1. Steven Mosher Says:

    Very cool.

    a couple of us have been trying to figure out the geocoding errors with Nightlights. It may come down to a rounding issue. there appears to be a 1 cell shift in certain areas,

    The other data you refer to is a product I hope to look at, but for now I am sticking with the radiance calibrated lights to finish this work

    When I’m done I’ll post all the code.

    Also, population density at 1km is available from 3 sources. I’ll be covering that in future posts.

    • Jeffrey Breen Says:

      Hi Steve:

      Thanks for visiting and commenting. I have enjoyed your posts on this topic and look forward to more.

      I am particularly interested in any sources of population density you can recommend since I would like to use it as to compare the noise impact of various approach and departure procedures to airports. NextGen’s satellite-based navigation significantly increases the freedom to design new approaches; a readily-available source of population density could make it easier to be considerate of those on the ground.

      Thanks again,
      Jeffrey

      • Steven Mosher Says:

        Ok do you have specific region you are thinking about?

        Global datasets are available ( google GPW) and there is GRUMP and a third ( I’ll remeber the name)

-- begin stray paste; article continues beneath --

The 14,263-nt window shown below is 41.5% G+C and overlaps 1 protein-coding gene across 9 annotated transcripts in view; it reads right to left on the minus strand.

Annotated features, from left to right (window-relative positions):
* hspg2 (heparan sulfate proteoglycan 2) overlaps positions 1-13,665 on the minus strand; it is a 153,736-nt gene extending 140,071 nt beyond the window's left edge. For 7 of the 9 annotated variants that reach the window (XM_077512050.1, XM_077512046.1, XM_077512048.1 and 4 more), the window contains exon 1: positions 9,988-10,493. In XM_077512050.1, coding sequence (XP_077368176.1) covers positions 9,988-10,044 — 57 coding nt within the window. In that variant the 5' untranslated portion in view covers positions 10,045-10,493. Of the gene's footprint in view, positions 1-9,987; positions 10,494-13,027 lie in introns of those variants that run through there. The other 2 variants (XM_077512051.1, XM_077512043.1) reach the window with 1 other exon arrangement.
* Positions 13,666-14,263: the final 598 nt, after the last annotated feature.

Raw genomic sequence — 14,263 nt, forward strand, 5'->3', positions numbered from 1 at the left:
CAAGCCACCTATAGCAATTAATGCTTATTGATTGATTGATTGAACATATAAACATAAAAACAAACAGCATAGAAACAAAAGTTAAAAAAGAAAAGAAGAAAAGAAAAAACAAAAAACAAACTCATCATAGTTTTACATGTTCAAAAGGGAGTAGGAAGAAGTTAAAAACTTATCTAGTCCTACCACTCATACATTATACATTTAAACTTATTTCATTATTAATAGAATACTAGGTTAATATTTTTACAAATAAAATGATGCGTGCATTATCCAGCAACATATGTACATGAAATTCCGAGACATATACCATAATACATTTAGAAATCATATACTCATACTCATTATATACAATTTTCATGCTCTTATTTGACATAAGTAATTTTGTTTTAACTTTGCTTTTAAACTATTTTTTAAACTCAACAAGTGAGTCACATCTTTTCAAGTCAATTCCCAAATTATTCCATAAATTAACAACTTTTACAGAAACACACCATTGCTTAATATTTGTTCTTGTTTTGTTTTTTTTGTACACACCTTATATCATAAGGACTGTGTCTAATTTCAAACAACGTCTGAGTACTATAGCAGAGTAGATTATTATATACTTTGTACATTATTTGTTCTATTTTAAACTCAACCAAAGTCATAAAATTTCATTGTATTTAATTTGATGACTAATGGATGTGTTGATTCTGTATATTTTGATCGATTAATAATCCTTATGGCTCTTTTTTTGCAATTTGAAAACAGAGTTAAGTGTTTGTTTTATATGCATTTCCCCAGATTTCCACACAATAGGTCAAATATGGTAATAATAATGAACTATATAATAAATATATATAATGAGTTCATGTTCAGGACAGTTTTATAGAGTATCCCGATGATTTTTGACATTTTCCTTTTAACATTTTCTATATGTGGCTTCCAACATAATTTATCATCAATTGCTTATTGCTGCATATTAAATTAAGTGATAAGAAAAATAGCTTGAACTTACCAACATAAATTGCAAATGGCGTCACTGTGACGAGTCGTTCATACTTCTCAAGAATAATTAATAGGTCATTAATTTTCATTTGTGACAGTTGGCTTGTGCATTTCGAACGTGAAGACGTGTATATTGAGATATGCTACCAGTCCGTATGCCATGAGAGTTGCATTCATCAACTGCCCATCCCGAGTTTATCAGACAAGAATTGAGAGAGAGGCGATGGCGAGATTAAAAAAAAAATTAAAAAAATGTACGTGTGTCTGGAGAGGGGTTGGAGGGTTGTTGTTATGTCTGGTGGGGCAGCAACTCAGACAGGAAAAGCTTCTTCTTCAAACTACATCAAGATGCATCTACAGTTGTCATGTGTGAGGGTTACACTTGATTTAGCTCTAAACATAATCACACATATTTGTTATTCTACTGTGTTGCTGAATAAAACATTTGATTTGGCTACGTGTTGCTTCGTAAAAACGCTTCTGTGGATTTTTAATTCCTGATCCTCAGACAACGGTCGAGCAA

Then also you’ll want to look perhaps At NCEP reanalysis for historical wind reconstructions. I’m not sure of the accuracy there

      • Steven Mosher Says:

        if you like you can also just go from Nights to population density using Imoff’s catagories.

        That is, the nightlights are cut into 7 categories, each corresponding to a different density of people per square ha.

  2. Robert Says:

    about the data shift:
    The county data in the maps package are somewhat generalized and imprecise. For better comparisons, here is much more precise coastline (border) of the USA (but the shift remains)

    library(raster_
    usa <- getData('GADM', country="USA", level=0)

    One minor thing to correct for imprecision because gdal reports the upper left corner and the resolution:

    xmax(hiResLights) = 180
    ymin(hiResLights) = -90

  3. Ben Bolker Says:

    I believe you could use
    scale_x_continuous(limits=c(41, 43))
    instead of xlim(c(41,43)) to get the axes truncated without the artifacts …

    • Jeffrey Breen Says:

      Hi Ben:

      Thanks for visiting and for the suggestion. Unfortuntely, that didn’t make a difference for me. The docs say that xlim(…) and ylim(…) are just shorthand for scale_x_continuous(limits=…) and scale_y_continuous(limits=…).

      This code after that from the help page for borders() seems to fix the artifacts:

      ma = map_data(“county”, “massachusetts”)
      ggplot() + geom_polygon(data=ma, aes(long,lat,group=group), color=”yellow”) + xlim(c(-71.5, -69.5)) + ylim(c(41, 43))

      But I think Robert (comment above) nails it by using higher quality coastline data.

      Thanks,
      Jeffrey

  4. Incremental improvements to Nightlights mapping thanks to R-Bloggers « Things I tend to forget Says:

    [...] Mac users are bett…Marc Schwartz on vecLib: Why Mac users are bett…Jeffrey Breen on Nightlights: cool data, bad…Jeffrey Breen on Nightlights: cool data, bad…Jeffrey Breen on Nightlights: cool data, [...]

  5. luiscarlosmr Says:

    I Have been trying to access again, however is not working now!